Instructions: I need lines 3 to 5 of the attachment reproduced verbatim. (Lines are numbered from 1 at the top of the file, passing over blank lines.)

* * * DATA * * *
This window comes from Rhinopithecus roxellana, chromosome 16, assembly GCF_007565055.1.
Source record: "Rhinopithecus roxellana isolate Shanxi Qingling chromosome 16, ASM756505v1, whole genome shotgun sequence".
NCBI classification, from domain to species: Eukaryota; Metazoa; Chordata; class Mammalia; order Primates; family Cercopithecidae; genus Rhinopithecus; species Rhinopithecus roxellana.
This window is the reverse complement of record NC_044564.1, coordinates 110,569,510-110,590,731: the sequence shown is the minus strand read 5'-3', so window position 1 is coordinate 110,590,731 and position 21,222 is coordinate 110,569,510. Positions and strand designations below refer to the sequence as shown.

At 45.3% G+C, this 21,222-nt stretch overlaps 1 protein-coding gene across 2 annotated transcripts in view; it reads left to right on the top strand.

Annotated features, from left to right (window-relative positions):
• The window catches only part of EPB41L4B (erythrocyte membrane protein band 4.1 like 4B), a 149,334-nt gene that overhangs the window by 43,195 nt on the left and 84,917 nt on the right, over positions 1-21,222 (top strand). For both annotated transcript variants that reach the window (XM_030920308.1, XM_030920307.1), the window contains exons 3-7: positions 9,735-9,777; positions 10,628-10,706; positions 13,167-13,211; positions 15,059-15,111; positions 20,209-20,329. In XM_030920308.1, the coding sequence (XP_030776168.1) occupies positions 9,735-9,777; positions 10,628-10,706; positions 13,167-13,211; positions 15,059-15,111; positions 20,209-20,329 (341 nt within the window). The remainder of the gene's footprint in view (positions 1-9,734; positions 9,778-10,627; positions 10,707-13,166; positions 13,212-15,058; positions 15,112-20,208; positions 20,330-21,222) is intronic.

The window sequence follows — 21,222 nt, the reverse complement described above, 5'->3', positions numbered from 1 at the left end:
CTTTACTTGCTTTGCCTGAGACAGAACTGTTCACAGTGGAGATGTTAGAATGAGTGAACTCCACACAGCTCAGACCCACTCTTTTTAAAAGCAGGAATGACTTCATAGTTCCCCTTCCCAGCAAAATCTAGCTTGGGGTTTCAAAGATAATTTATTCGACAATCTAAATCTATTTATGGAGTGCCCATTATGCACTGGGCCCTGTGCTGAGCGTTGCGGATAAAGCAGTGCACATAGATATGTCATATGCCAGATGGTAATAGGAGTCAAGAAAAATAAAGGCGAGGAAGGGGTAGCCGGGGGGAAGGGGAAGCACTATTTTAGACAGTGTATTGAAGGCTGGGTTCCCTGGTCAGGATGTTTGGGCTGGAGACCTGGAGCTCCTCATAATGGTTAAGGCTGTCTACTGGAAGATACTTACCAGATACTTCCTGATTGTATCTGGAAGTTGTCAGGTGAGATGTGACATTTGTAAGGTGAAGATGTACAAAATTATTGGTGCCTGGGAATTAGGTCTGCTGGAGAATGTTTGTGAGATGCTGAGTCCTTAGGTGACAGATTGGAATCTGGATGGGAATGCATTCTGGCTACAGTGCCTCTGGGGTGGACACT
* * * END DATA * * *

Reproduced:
NCBI classification, from domain to species: Eukaryota; Metazoa; Chordata; class Mammalia; order Primates; family Cercopithecidae; genus Rhinopithecus; species Rhinopithecus roxellana.
This window is the reverse complement of record NC_044564.1, coordinates 110,569,510-110,590,731: the sequence shown is the minus strand read 5'-3', so window position 1 is coordinate 110,590,731 and position 21,222 is coordinate 110,569,510. Positions and strand designations below refer to the sequence as shown.

At 45.3% G+C, this 21,222-nt stretch overlaps 1 protein-coding gene across 2 annotated transcripts in view; it reads left to right on the top strand.